Personal interactions on Facebook are associated with improvements in users’ psychological well being and satisfaction, according to a study conducted by Carnegie Mellon University and Facebook researchers. Previous research on the subject was based on one-time user surveys and indicated a link between time spent on social media and a greater likelihood of depression and loneliness. The new study uses Facebook activity logs to examine participants’ Facebook activity over a period of three months and distinguishes between different types of activity. Participants also took a monthly survey to supplement the collected data. Sixty personalized comments or posts from close friends within a month were associated with increases in user happiness as significant as those associated with major life events. The results indicate Facebook interactions can predict improvements in satisfaction with life, happiness, loneliness, and depression. “This suggests that people who are feeling down may indeed spend more time on social media, but they choose to do so because they’ve learned it makes them feel better,” says Facebook researcher Moira Burke. “They’re reminded of the people they care about in their lives.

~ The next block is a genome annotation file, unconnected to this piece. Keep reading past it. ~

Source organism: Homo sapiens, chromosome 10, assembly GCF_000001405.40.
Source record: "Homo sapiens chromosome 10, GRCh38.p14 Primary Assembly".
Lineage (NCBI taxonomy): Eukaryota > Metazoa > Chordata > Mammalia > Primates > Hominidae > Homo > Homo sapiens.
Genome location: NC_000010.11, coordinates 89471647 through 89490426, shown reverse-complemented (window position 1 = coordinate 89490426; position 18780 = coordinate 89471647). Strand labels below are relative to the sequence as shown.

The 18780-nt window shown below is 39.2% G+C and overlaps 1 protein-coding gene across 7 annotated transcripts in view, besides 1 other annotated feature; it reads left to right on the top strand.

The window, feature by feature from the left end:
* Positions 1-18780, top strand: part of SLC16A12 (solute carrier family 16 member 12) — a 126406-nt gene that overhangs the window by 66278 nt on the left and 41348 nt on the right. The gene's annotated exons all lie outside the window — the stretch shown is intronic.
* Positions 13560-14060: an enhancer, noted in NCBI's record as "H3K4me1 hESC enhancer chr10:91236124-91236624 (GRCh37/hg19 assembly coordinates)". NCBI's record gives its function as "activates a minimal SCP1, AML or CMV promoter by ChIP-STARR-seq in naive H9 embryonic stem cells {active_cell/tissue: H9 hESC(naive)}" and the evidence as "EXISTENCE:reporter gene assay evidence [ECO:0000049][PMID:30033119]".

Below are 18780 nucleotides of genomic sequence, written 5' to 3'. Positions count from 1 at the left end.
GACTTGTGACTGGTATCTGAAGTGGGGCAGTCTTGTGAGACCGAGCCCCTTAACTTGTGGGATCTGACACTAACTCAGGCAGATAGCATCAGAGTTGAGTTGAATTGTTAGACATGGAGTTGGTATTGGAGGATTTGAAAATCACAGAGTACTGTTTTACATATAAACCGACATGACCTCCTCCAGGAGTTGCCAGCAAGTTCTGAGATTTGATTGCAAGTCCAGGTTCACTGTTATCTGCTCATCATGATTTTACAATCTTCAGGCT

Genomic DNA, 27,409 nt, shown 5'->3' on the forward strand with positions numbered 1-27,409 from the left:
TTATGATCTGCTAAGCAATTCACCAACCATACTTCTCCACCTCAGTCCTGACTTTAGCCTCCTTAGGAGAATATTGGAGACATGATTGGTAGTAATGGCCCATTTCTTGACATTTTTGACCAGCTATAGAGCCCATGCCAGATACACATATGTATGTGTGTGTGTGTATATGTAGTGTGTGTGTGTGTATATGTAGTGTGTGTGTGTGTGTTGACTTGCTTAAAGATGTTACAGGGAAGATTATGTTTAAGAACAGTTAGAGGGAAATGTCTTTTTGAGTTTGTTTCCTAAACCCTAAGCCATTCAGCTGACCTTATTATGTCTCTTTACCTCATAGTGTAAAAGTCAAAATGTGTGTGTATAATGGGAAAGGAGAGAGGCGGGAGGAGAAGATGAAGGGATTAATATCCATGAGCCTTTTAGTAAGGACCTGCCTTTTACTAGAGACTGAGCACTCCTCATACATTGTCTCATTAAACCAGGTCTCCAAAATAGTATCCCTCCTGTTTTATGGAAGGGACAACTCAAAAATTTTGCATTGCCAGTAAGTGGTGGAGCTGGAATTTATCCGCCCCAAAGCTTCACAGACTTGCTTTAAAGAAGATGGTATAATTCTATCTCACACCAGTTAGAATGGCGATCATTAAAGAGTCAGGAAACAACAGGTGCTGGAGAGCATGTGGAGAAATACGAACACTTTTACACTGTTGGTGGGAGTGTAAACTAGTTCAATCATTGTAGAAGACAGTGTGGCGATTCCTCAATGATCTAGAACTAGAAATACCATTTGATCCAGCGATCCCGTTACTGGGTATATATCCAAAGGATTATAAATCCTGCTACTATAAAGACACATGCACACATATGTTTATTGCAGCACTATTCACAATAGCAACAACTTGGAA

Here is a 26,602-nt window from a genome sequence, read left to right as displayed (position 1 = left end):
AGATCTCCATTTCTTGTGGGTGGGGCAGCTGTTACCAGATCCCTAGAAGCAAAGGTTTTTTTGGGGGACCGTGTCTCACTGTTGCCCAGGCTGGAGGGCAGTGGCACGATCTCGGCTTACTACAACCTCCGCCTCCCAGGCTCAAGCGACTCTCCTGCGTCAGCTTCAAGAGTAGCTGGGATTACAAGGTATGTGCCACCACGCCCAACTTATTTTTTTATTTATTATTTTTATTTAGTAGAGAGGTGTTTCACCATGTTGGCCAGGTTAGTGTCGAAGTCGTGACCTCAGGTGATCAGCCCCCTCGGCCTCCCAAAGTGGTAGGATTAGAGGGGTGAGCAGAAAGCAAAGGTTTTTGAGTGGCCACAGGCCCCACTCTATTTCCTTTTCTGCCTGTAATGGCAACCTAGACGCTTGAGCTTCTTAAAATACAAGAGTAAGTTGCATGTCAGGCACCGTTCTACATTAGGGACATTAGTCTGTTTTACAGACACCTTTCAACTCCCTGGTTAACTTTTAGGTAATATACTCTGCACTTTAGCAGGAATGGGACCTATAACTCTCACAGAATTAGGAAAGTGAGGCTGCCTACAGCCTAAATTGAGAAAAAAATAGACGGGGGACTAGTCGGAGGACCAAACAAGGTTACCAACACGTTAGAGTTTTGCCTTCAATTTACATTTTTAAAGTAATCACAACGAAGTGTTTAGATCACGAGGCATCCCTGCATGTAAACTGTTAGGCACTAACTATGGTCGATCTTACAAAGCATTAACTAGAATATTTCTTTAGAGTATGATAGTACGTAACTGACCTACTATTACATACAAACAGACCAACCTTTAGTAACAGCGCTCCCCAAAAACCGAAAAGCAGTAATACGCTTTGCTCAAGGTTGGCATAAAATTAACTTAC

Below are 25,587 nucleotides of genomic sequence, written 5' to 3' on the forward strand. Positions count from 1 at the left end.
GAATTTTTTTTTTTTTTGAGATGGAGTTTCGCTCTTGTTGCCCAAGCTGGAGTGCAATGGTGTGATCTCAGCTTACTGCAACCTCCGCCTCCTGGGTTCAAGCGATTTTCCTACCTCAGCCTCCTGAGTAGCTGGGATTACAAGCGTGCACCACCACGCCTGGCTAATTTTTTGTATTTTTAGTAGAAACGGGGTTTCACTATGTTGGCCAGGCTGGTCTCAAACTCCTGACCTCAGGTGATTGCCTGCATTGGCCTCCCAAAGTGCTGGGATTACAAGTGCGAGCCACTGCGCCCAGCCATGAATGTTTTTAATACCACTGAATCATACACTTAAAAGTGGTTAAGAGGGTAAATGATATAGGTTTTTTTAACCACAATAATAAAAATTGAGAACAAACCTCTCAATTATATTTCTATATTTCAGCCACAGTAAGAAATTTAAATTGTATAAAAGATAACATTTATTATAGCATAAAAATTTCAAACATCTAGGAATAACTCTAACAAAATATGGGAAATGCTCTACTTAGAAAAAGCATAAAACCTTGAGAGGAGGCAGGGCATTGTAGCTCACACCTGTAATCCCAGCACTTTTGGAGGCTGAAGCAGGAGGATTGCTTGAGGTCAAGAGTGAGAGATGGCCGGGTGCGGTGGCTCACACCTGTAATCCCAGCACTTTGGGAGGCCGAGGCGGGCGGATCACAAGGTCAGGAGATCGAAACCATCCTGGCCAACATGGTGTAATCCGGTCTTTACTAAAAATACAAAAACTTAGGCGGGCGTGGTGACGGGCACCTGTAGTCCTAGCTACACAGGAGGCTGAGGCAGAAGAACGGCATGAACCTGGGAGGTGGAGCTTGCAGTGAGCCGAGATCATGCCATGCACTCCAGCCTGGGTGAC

Read the full article in Carnegie Mellon News (PA) (09/06/16) Byron Spice